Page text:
2017 USA VOLLEYBALL CUP
- August 18th, 19th
- Sears Center Arena, Hoffman Estates, Illinois
- Pre-Cup friendly against Brazil #1 at São Paulo (08/13)
- Pre-Cup friendly against Brazil #2 at Manaus (08/15)
- USAV Cup Preview
- USAV Cup Game 1 (8/18) at Hoffman Estates, Illinois
- USAV Cup Game 2 (8/19) at Hoffman Estates, Illinois
- Live Stream
- Event page
- Friday Match Stats
- Saturday Match Stats
Perhaps firmly reminding fans that at its core, the USA Volleyball Cup, in spite of the pageantry and hype, are an international friendly, American coach John Speraw completely altered his starting lineup on the second night of back-to-back matchups with Olympic champions Brazil.
On Friday, he restored his confidence in college junior TJ DeFalco, who was used more-and-more sparingly as the World League went on. At the time, though, we supposed that there was another possible option, and that’s what Speraw did on the 2nd night.
The more obvious switch was that Micah Christensen started at setter in place of Kawika Shoji. The more significant was the shift of Matt Anderson to the outside hitter position. He’s versatile enough to play both hitting spots, though he’s more lately been an opposite for the Americans given their relative depth at the two spots.
“We want to put out the best lineup that gives us the best chance,” Anderson said when asked which position he prefers. “if that’s me playing on the left, playing on the right; I’ll do whatever the team needs me to do.”
In his spot at the opposite was the young Ben Patch, who showed off his potential and athleticism at the World League, but was also mistake prone, especially from the service line.
Part of the change was forced by Aaron Russell continuing to rehab his injured knee. Russell didn’t play in the 2nd game of the double-header, likely as part of that rehab process. The team is also without Taylor Sander, who is taking a break but figures heavily into the starting conversation at the outside hitter position.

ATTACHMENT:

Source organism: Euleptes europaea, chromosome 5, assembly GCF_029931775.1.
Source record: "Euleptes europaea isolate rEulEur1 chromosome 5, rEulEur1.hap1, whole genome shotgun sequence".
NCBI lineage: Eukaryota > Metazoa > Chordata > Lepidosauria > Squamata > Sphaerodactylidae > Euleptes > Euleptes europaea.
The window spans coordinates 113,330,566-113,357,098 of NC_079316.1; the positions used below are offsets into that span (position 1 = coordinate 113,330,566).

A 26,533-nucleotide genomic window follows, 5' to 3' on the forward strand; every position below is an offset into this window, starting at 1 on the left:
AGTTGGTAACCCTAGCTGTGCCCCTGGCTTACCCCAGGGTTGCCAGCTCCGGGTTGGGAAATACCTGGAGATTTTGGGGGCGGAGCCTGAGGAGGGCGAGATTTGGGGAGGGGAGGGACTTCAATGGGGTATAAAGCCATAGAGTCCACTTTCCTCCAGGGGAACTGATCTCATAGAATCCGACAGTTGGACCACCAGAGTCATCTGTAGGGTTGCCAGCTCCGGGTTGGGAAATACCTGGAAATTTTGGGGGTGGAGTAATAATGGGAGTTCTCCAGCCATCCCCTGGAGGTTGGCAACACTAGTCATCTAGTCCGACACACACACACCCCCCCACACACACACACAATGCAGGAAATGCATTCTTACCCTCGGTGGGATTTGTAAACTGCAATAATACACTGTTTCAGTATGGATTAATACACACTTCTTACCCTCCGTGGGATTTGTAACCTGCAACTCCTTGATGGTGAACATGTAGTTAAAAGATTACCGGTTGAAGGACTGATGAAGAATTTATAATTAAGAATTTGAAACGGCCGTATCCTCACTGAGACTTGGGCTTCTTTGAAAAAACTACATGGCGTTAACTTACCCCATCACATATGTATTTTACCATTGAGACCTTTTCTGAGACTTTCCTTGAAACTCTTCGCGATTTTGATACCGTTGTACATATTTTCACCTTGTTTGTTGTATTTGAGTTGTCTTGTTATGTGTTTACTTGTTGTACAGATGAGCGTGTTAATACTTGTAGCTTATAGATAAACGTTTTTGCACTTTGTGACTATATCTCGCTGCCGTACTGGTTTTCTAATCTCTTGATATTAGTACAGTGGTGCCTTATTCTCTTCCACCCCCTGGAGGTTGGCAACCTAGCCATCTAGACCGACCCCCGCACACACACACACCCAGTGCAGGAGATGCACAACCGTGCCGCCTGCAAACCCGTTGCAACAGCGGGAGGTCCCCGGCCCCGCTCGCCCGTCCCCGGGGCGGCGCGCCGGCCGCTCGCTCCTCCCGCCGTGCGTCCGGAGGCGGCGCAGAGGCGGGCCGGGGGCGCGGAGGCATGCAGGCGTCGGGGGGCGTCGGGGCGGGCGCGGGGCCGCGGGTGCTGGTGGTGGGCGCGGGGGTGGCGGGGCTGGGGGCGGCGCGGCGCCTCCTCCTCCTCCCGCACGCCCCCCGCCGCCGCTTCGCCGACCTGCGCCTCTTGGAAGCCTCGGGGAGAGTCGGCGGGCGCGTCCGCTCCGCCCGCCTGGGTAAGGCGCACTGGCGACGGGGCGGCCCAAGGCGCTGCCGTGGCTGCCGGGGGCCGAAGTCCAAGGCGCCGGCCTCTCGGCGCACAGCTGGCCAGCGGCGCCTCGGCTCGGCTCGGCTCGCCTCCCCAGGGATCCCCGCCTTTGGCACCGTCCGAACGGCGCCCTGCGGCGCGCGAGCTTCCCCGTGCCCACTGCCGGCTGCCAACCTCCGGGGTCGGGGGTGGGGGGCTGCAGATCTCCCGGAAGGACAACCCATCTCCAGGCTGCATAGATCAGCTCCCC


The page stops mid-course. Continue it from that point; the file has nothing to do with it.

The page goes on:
The overall result was better for Team USA in game 2, pushing Brazil to 5 sets before losing an 18-16 thriller in the tie-break.
That result came in spite of the American serve getting even worse – they jumped up to 30 service errors and 8 aces as compared to 23 and 7 a night earlier.
Anderson was responsible for more of those service errors than any other American on Saturday (7), but on the other hand, he had a far greater success hitting from the outside rather than the opposite. On Saturday, he landed 61% of his shots and had a massive hitting efficiency rate of .555 (22 kills, 2 errors, 36 shots).
His stats the night before were good, but not as good: 53%, .471 efficiency, 9 kills, 1 error, 17 swings.
Patch, meanwhile, got plenty of opportunities at the opposite Saturday, with 9 kills on 26 swings. He did, however, hit into the block 7 times (more than the 4 by the rest of the American team combined).
When they’re truly at full strength, the Americans have every spot filled, but just barely. If we’ve learned anything this summer, the American A team is fragile. They are able to perform in fits and spurts, but don’t have an unbreakable lineup.
Team USA needs either Patch or DeFalco to emerge to cement their rotation. Right now, a full-strength Team USA probably has Anderson at opposite, because that’s where the least of the Americans’ depth is. But with Patch beginning his pro career at Vibo Valenti, he’ll have the opportunity to develop in the best men’s volleyball league in the world. That could develop Patch in such a way where he might bully his way into the full-strength squad.
He’s actually 3 years older than DeFalco (Patch’s career was delayed by a religious mission). The big unknown here is what DeFalco’s plans are for the future. The defending NCAA Player of the Year is rumored to be weighing a pro career and eschewing his final two seasons of collegiate play – which could dramatically shift his development curve.
These are the conversations that are made for the post-Olympic year. The Americans, while not at their best so far this year, are lining out well for next year’s World Championships. They’re getting experience for their young players, and playing in matches of significance and intensity.
The last big test of the summer will come at the FIVB Volleyball World Grand Champions Cup. There, the Americans will face off against a gauntlet of Japan, Brazil, France, Iran, and Italy in a double round robin. That tournament should bring some conclusions to a summer of experimentation – whether that be a conclusive lineup, or a conslusively-inconclusive lineup that says nothing will be decided for Worlds until next summer.